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Donald Trump and the Ultimate Job Interview

INTERVIEW EDGE • APRIL 2004

Donald Trump’s reality show, The Apprentice, has been a surprise hit. The basic premise is simple: two opposing teams compete on a series of entrepreneurial tasks that range from hawking lemonade and bottled water to renovating and renting apartments.

Trump refers to his show as the “ultimate interview.” That’s because the winner is rewarded with a lucrative job with The Donald himself. Meanwhile, in his ersatz corporate boardroom, Trump eliminates one losing team member each week with the now-iconic words, “You’re fired!”

Trump claims to have seven rules of business success, which are played out in one way or another each week on the show. Candidates who don’t “follow the rules” generally do badly, which isn’t surprising, because the rules make good common sense. But what we’ve noticed is that our interviewing method is just as successful at revealing problems with prospective job candidates as Trump’s show is.

First, let’s look at his rules.

Rule number 1: To begin with, Trump says you have to be “born with enough brainpower.” Presumably he means intellectual capacity—something hard to measure in an interview. Short of using standardized IQ tests, you can at least get a sense of how a candidate thinks by using specific case studies or problem situation questions. The answers can reveal whether a candidate is analytical, decisive, and innovative or has good judgment.

Rule number 2: “Love what you do.” When one of the show’s contestants announces that he would “sell widgets by the side of the road with [Trump]”, you just know he means it. But it’s harder to judge sincerity in an interview. To assess the amount of passion and motivation a candidate has, avoid all the obvious questions such as “Why do you want this job?” Instead, consider asking, “If you joined us, what would it take to pull you out of here a year from now?” If the answer is more money or a bigger title, you know that love of the job isn’t a priority.

Rule number 3: “Never give up.” It’s easy to see persistence—or the lack thereof—on Apprentice. One contestant, for instance, takes a nap at a critical juncture. Because no candidate is likely to be so obliging during an interview, look for ways a candidate has demonstrated persistence and commitment over a long period of time. And learn how their personal convictions help sustain that commitment.

Rule number 4: Self-confidence is number four on Trump’s list. One thing you can say for the contestants on Trump’s show: they’ve got moxie. You can assess self-confidence during an interview by eliciting examples of past behavior in challenging situations. This is more reliable than a candidate’s bold demeanor, which may last only as long as the interview does.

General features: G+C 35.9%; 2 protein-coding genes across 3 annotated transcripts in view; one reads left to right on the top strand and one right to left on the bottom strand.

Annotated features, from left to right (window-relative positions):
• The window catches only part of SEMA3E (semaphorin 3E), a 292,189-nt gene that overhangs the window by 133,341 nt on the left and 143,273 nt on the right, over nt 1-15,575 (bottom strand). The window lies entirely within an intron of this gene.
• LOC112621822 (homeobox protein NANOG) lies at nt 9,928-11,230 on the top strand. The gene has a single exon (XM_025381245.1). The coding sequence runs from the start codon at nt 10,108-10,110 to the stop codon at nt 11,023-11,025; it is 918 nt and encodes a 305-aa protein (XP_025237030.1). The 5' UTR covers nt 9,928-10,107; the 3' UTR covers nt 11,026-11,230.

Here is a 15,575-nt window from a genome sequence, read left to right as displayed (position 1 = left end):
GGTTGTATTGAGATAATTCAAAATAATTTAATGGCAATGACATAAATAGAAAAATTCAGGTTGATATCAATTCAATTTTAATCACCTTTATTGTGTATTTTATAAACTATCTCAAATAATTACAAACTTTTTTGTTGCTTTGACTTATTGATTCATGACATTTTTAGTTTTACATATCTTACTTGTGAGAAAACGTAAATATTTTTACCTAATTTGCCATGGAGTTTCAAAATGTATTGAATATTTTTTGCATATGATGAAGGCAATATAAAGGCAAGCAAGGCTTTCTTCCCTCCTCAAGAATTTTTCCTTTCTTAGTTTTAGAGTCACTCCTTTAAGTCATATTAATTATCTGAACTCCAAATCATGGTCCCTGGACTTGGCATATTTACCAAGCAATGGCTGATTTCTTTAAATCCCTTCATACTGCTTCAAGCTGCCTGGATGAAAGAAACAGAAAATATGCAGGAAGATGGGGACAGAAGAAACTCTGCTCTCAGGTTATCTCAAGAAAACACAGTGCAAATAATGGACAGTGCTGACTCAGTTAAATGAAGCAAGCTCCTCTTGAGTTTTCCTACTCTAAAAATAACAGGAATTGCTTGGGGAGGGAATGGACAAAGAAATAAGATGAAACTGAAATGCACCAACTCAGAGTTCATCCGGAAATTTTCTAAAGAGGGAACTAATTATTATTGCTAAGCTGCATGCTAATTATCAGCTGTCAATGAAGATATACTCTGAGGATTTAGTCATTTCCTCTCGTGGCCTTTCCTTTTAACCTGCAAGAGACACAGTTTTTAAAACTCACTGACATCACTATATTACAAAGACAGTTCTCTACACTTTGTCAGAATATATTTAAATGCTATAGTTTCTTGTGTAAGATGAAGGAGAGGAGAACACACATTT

Rule number 5: In true Roman gladiator fashion, Trump advocates pitting people against each other and then watching what happens. You can’t do this in an interview, but you can draw out examples of past behavior that reveal interactions with others. These should reveal qualities such as ambition, competitiveness, empathy and collaboration. But be cautious about any seen in the extreme—they could become limitations

Rule number 6: “Stay cool under fire.” Few things are more important in today’s lean organizations and pressure-cooker work situations. But don’t use “stress interviews” to measure this quality—they don’t work simply because you can’t replicate real-world stress in an interview. Instead, ask candidates to describe how they handled the most intensely stressful situation they’ve ever encountered.

Rule number 7: “You must work well with others and be loyal to your team.” For Trump, disloyalty is “the worst of all traits.” To weed out potential turncoats, avoid those who knock others, and look instead for past patterns of behavior that show a candidate is collaborative and a good team player.

The above questions request specific examples of past behavior. This is an important part of the process, yet it’s not enough for interviewers to simply string together a series of such questions. The problem with this method is that candidates tend to remember personal experiences and events in their lives rather than the specific competencies interviewers are interested in. That’s why candidates may come up blank when asked for examples of competencies. Or, because the question telegraphs the expected answer, they may simply fabricate a response.

We actually recommend a more engaging and revealing method of interviewing that parallels the Apprentice, but at much less cost.

The Film-Clip Interview

We all know the selection process would be a lot easier if interviewers could follow candidates around with a camera, catching their every business-related move on tape. Yet it’s possible to do something similar in a real-world interview, without invading anyone’s privacy. In fact, you can conduct an interview so that you actually compile a series of “film clips” spanning years of a candidate’s professional life.

To reveal the most about the candidate, select several broad topics or time periods that you want to cover in detail during the interview. Possible topics include a candidate’s educational background, a prior job, and current position. When multiple topics are covered throughout the interview, true patterns of behavior emerge, and the interviewer begins to get an accurate picture of the candidate over an extended period of time.

Good interview techniques reveal who candidates are and how they behave. When you have that kind of information, the “ultimate job interview” takes place where it should—in the selection process, not after a new hire fails to successfully complete a project. After all, no one wants to hear the words, “You’re fired.”